Shotcrete – Also known as Gunite, shotcrete is generally used where formwork is unnecessary, such as when building against rock surfaces or vertical soil. It is also used for rock support, especially while tunneling. In some cases, additives such as fiber reinforcement and accelerators may be added to the mix.

Concrete, in its myriad of forms, has become an indispensable part of our everyday life. All forms of concrete have to undergo the correct hydrating and hardening process to optimize their unique physical and chemical properties. In particular, care should be taken to mix the cement blend thoroughly in order to produce uniform, high-quality concrete. The right Minneapolis general contractor will be able to use a variety of types and styles of concrete to make your construction project the best and most cost-efficient that it can be.

The History of Radiators

When it comes to renovations, choosing the right radiators is now often considered along with the wallpaper and floor coverings. Many consumers are keen to select radiators from the right era, to bring stylish authenticity to a period property, or to opt for a funky radiator design, to add the wow-factor to a contemporary interior.

Research makes it clear that many changes have taken place in heating products over the years.

As many history buffs will be aware, the Romans were the one of the first to use “central heating” to warm their villas using a system called a hypocaust that used a furnace to heat air and conduct it through voids under floors. Similar systems were also used in ancient Korea, possibly even dating back to the Bronze Age. By 1700, Russian engineers had started designing water based systems for central heating.

Steam-heating systems were then developed and installed in the 1830s. The first was installed in the home of Governor of the Bank of England, John Horley Palmer, so that he could grow grapes in England’s cold climate.

However, there are various people who are claimed to have invented the radiator as we would recognise it today. All evidence points to their development occurring sometime around the mid 19th Century.

Franz San Galli, a Polish-born Russian businessman, invented an early form of radiator between 1855-1857, and two distinguished inventors known as Joseph Nason and Robert Brigss also designed and produced a radiator using vertical wrought iron tubes screwed into a cast iron base in 1863. In 1872, Nelson H Bundy came up with the “Bundy Loop”, a popular cast iron radiator design that is still reflected in products we see today.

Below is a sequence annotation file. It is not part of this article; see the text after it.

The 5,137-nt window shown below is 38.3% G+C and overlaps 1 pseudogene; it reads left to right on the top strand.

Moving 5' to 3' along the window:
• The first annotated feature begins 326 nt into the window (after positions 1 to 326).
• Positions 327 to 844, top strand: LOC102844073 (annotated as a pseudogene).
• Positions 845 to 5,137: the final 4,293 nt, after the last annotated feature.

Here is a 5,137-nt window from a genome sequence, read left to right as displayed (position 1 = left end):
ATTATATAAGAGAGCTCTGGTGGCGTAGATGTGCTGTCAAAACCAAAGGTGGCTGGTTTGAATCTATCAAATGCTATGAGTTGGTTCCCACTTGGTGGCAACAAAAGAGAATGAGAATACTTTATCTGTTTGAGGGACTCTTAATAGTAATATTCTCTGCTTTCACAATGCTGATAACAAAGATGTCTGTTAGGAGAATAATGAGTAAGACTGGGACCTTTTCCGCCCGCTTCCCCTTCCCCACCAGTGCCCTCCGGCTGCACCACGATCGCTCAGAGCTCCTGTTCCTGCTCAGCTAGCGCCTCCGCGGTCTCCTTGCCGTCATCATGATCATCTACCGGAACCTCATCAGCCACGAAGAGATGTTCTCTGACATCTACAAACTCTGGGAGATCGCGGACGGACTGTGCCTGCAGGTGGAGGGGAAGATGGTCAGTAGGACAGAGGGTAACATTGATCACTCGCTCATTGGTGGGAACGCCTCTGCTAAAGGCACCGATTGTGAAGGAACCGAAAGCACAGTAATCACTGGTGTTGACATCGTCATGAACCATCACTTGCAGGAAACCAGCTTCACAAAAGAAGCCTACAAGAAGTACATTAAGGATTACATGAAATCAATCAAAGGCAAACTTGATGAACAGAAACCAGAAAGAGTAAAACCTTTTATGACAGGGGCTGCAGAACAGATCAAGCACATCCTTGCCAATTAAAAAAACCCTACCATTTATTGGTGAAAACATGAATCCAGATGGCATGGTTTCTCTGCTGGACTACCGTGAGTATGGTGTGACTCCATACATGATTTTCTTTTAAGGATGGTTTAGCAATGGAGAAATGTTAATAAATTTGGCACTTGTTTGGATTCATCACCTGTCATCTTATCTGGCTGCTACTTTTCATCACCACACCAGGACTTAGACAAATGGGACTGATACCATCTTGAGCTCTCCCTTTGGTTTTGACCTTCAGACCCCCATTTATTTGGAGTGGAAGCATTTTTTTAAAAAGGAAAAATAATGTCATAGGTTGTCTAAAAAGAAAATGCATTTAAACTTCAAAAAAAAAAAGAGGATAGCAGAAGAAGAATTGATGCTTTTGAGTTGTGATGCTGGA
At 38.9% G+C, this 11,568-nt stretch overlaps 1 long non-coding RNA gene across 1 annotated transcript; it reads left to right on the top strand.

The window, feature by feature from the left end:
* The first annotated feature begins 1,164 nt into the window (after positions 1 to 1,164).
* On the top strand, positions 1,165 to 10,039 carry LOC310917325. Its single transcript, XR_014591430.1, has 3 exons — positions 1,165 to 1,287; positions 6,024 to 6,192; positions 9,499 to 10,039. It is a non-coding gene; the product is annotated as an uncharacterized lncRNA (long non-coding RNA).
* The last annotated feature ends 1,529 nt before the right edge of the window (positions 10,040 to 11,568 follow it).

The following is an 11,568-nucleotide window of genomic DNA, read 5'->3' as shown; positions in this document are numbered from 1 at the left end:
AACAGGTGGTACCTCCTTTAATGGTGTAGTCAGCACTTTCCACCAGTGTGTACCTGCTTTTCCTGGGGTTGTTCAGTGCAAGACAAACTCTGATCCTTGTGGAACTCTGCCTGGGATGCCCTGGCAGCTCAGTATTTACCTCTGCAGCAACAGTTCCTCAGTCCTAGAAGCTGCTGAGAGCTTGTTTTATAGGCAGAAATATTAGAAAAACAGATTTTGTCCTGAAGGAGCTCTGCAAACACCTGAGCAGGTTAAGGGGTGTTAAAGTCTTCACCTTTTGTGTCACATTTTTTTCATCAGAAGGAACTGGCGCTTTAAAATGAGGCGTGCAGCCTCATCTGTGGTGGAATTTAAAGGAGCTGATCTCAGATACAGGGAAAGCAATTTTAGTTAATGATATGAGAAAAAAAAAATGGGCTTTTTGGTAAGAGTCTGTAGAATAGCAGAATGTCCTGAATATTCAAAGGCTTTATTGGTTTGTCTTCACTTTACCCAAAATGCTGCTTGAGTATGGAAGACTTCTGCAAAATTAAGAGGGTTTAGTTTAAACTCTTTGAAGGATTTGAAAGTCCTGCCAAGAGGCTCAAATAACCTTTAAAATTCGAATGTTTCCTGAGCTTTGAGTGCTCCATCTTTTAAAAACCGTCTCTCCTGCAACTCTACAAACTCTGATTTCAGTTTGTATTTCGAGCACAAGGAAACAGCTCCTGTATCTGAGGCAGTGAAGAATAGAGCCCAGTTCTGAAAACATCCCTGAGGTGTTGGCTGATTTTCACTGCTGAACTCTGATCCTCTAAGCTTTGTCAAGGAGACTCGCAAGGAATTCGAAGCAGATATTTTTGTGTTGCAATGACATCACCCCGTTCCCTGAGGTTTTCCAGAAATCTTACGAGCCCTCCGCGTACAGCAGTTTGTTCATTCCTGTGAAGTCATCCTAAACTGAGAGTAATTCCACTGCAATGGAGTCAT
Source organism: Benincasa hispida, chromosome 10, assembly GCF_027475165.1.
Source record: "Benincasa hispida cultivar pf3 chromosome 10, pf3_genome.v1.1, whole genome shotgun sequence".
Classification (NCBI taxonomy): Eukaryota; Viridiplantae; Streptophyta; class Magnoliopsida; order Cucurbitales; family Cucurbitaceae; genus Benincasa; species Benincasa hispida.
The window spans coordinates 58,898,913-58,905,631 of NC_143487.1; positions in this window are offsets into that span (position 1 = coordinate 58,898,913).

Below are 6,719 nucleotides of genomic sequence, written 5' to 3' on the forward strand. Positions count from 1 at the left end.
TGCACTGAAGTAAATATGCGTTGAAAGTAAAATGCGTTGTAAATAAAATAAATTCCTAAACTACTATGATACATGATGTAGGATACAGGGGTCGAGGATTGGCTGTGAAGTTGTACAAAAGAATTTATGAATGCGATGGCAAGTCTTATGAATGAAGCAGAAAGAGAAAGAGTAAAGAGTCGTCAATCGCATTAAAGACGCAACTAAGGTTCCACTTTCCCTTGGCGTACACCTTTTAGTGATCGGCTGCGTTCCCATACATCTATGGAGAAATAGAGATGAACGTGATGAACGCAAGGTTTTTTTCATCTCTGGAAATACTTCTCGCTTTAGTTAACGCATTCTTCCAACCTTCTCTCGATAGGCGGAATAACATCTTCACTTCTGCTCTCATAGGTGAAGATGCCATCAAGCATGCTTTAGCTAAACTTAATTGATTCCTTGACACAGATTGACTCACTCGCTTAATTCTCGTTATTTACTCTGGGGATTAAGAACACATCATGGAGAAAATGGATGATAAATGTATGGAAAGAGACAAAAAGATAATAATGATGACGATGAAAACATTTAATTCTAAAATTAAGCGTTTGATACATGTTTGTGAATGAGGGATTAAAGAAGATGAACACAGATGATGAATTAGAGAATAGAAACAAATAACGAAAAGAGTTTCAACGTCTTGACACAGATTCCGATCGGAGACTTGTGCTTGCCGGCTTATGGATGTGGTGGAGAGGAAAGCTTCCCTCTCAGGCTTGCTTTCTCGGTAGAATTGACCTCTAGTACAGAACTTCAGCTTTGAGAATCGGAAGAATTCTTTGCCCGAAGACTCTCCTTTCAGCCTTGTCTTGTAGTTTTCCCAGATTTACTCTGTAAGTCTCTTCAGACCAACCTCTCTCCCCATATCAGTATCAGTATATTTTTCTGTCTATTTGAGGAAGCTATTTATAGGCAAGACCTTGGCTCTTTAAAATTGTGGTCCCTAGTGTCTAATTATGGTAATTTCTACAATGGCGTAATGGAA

The Victorian period is greatly associated with the introduction of cast iron radiators that we are all familiar with and it was in this period that heating became not only a practical installation but also a decorative item.

However, it wasn’t until the 20th Century that radiators were popularised as even up to the 1970s comparatively few homes had central heating. Steel was then introduced as the most popular option for radiator manufacture in the UK, supporting the British steel industry. Consequently, pressed steel corrugated panels became commonplace, despite the prevalence of aluminium radiators elsewhere in Europe.

As interior fashions changed cast iron radiators were thought of being too big and obtrusive and steel radiators were consider ugly, so homeowners discarded them, boxed them in or simply painted them, but in the 21st Century we have seen the radiator market come full circle. Yet again radiators have become a desirable feature in our homes.

Cast iron remains a popular choice amongst today’s heating engineers and architects, particularly for older properties that could otherwise be prone to damp. Radiators made of cast iron stay warm long after the central heating has been turned off, providing a constant, gentle undulating heat, which retains the warmth in the fabric of the building, as well as heating the interior space. Today’s trend of restoring period properties back to their original splendour has re-launched the cast iron radiator that now claims pride of place in many homes.

Cast iron radiators available today are either “reclaimed”, meaning they have been salvaged from older buildings, or “reproduction”, meaning they are new but have been cast from original designs, with both options having a boom in popularity over the last decade. See our blog article “reclaimed vs. reproduction” for more information on this subject.

Contemporary radiators are now available in wide variety of wonderful shapes sizes and finishes, from sleek minimalist radiators that fit close to the wall to wow-factor feature radiators that make a unique and stunning statement.

Yet whatever style you opt for, be assured that there is no need to compromise on heat output, as good looks and performance are not mutually exclusive.